Tag Archives: faithfulness

“Only let us live up to what we have already attained.”  (Philippians 3:16, NIV)

We are accountable to God only for what we know, not for what we don’t know.

If we thought only for 60 seconds of all that we’ve been “taught,” whether formally, or through life experience; first-hand, or through the experience of others: we should be amazed how much we already know.

All of us — to some degree — have attained knowledge of what is right, good, true, and edifying.  We have attained knowledge of how good it feels to be treated with love and grace; and we have opportunities every day to live up to that knowledge — and the knowledge we’ve acquired beyond such basics.

Are you living up to the knowledge you’ve attained?  – Luther

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“But our citizenship is in heaven.  And we eagerly await a Savior from there, the Lord Jesus Christ.”  (Philippians 3:20, NIV)

Today’s verse is taken from a larger scripture passage (Philippians 3:1-21) where Paul addresses the challenges — and the frustrations — in aspiring to live a holy life in the midst of corruption.

We tend to think of “corruption” as a synonym for “evil.”  It is not.

Corruption occurs in any instance where some thing’s (or someone’s) true form or function is shaped or used for a lesser purpose. For example, using a kitchen knife as a screwdriver is a corruption of the design and purpose of the knife. The knife will do the job of driving a screw, but often with permanent damage to the knife tip.  Better to just use the correct tool for the job, right?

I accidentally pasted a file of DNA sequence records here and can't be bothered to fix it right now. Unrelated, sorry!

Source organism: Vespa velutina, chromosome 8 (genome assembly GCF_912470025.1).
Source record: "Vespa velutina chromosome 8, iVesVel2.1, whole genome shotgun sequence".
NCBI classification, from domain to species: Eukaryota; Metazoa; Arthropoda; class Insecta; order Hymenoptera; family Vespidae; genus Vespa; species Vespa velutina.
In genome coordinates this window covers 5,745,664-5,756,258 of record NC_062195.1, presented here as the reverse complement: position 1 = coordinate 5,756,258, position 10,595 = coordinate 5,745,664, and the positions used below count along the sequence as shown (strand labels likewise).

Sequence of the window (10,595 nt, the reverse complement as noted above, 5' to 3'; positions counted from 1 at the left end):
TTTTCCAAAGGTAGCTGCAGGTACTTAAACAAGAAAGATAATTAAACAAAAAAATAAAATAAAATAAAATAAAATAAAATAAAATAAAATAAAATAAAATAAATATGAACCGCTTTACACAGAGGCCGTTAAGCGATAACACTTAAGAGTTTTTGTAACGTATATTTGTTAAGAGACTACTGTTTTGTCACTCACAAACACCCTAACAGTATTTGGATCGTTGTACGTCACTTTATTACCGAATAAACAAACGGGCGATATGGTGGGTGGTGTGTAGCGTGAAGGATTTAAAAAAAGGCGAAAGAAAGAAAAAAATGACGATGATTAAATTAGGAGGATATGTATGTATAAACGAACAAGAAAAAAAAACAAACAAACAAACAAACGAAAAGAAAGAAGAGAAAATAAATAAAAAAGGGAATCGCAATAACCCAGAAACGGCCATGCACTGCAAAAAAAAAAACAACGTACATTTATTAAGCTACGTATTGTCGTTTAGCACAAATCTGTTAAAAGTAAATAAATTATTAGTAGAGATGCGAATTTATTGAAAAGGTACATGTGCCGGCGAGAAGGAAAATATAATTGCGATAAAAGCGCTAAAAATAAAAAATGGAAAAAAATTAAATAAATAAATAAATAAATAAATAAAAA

We bear the signs of “corruption” in our body and mind.  We are in physical decline, although we are eternal beings.  We dream of heaven’s glories while toiling for the trinkets of earth.  We are citizens of heaven living under the laws of earth.  We were not created for this!

The solution to our corruption is the Savior.  His advent will end our exile.  In the meantime, wait — and work — in faithfulness toward that day.  – Luther

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“The Lord had said to Abram, ‘Go from your country, your people and your father’s household to the land I will show you.'”  (Genesis 12:1, NIV)

This recollection of God’s first encounter with Abram (later called Abraham, the father of the faithful) reminds us that we must first “go” in obedience to God before God will “show” us the promise.

Most of us prefer it the other way round, as if to say to God: “Show me and I will go”; while God is saying to us, “Go and I will show you.”

It may be a strange thing to our family, friends, and neighbors to see us commit to something without being able to describe the end-state or the desired outcomes; but obedience ahead of evidence is how God dealt with Abram — and it is how God deals with us.

Whenever God’s spirit moves you to move — move! God will be with you every step of the way and, in time, you will see the promise.  – Luther

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